Michael Haussman’s “GRAVITY” featured in LA Weekly

10 Great Artworks at Art Platform Los Angeles Art Fair
3. Michael Haussman at Young Projects Gallery

This dispatch from the ugly/sexy aesthetic wing of modern art comes courtesy of video-centric Young Projects Gallery, which presented a series of large-scale video pieces distributed throughout the fair. Considering his career as a commercial, video, and fashion editorial director, it is perhaps not surprising that Haussman would utilize both cutting-edge software and his up-close look at body-image obsession to create this super-creepy video work that transforms footage of a model jumping on a trampoline into an unsettling meditation on the effects of gravity (and by extension, the ravages of aging) on the female body.

Click here to read the article.

Madonna: Songs We Love – Hear Some Of The Singer’s Greatest Hits, With Commentary From NPR Staffers

August 16, 2011 12:06 PM ET

Keith Jenkins, NPR Multimedia Senior Producer

  • Take a Bow
  • from Bedtime Stories
  • by Madonna

As a magazine photographer who came of age in the 1990s, I owe a debt of gratitude to Madonna. If Michael Jackson introduced us to the concept of music video as short film, then Madonna raised it to high visual art. Just as her music evolved into lush, ever-changing canvases for her various incarnations, the “pictures” of her metamorphoses were often re-created in her videos. They never left much to the imagination; rather, they became your imagination, with Madonna’s vision for her songs drilling into your brain, unlocking your waking eye. Director Michael Haussman’s 1994 “Take a Bow” does that for me; its rich, sensually framed sepia tones only partially obscure the song’s meditations on love, sacrifice and death. Because of its Spanish, Catholic and bullfighting themes, many read it as Madonna’s attempt to lock up the role of Eva Peron in the film version of Evita. I, however, think Carmen, as Madonna gives us a four-and-a-half-minute opera channeling Bizet’s classic, at least in my eyes. “Take a Bow” is a slow, smoldering visual feast, and its music washes over you and gets your blood boiling. You may not walk on water after hearing it, but you may want to get your focus back by walking on broken glass.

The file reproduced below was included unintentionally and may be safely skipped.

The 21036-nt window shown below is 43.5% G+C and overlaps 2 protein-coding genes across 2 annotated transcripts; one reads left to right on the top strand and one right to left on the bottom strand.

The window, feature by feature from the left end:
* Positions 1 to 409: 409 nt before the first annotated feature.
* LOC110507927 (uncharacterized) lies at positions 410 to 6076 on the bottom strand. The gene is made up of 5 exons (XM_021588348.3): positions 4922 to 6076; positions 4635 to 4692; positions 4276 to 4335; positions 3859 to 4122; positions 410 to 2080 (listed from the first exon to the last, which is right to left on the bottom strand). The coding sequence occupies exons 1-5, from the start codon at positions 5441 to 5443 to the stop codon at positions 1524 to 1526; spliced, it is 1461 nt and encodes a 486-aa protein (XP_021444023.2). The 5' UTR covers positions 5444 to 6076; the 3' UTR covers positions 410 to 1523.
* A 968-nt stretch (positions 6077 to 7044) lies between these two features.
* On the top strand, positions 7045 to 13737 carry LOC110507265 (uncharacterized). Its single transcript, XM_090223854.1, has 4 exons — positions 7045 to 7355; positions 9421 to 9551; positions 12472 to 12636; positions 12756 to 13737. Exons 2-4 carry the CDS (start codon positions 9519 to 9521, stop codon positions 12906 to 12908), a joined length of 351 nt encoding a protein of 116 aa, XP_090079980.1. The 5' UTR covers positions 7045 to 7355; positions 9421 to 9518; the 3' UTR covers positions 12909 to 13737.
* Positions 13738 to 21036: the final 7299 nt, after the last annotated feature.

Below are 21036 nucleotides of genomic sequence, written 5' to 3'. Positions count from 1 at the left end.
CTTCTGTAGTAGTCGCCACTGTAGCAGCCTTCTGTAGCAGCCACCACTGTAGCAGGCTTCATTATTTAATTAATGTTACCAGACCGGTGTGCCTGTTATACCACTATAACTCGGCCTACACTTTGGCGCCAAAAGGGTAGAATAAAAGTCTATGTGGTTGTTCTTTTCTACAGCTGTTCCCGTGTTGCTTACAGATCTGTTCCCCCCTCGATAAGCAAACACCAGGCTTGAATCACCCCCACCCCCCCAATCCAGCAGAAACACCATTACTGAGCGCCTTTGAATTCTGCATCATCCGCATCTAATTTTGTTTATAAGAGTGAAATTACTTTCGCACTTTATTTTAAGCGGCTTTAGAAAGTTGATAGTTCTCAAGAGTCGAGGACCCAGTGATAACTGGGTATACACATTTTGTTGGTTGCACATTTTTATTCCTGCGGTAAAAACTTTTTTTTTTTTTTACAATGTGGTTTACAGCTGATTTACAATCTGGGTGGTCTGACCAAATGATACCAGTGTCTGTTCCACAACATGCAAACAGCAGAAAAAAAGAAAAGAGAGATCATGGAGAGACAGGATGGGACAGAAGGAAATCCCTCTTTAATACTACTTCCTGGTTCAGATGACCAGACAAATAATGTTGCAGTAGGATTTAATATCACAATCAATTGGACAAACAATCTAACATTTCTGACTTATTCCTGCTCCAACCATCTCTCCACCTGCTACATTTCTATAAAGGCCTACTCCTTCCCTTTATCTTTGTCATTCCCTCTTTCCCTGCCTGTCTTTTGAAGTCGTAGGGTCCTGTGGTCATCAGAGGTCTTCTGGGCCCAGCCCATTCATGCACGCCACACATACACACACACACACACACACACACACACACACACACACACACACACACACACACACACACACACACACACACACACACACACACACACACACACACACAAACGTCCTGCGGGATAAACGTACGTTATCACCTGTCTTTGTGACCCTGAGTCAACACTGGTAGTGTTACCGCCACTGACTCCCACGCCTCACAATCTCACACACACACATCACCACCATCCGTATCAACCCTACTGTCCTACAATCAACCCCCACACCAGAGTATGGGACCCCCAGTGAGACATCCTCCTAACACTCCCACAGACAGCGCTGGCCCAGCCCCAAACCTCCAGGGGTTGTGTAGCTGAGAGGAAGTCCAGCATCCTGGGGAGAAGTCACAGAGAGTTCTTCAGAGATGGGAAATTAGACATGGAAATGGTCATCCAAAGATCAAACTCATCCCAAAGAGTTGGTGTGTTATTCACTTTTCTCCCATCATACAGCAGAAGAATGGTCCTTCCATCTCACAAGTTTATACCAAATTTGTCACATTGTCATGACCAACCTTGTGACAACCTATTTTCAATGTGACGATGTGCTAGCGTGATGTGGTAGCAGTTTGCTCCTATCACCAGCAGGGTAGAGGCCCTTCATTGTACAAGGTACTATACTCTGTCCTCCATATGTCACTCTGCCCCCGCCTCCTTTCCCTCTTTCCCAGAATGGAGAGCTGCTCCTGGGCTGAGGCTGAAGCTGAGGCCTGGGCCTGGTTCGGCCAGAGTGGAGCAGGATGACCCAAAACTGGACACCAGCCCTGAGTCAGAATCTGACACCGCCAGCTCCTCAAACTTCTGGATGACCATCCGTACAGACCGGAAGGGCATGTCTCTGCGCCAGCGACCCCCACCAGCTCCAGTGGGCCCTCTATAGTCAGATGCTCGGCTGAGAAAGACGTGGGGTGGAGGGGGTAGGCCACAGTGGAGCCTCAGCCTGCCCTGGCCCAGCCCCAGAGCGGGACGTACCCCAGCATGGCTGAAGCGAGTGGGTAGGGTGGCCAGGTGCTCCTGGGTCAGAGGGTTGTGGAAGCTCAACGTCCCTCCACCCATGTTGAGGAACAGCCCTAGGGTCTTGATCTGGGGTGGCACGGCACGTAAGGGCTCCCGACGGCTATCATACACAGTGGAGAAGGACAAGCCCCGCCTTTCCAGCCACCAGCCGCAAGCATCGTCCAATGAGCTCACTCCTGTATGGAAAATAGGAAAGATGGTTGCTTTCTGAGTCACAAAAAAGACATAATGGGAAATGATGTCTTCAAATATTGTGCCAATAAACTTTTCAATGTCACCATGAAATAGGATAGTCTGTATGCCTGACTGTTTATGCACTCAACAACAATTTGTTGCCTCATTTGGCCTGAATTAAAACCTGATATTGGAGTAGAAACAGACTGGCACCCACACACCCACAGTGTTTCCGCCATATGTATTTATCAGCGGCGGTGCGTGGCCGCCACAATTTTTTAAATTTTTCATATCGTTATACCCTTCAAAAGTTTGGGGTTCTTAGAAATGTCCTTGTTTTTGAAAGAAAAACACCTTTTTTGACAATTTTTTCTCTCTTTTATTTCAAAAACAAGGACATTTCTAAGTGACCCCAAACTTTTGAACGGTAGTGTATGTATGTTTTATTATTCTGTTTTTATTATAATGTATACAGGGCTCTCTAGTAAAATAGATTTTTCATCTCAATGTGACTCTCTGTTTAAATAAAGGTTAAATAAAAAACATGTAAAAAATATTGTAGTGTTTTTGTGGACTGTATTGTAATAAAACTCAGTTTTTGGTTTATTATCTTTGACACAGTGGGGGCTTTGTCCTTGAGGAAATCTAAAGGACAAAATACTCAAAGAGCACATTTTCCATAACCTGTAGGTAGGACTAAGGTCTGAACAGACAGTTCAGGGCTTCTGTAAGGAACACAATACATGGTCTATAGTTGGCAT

Read the full article from NPR 

The Last Serious Thing

Last Serious ThingThe Last Serious Thing follows the lives of two of Spain’s most famous matadors, Francisco Ordonez and Emilio Munoz, as they compete during the 1999 Bullfight season. It contrasts the difference between art and sport and rides the tension of one on his way up and the other near the end of his career.

Click the image above to view the trailer.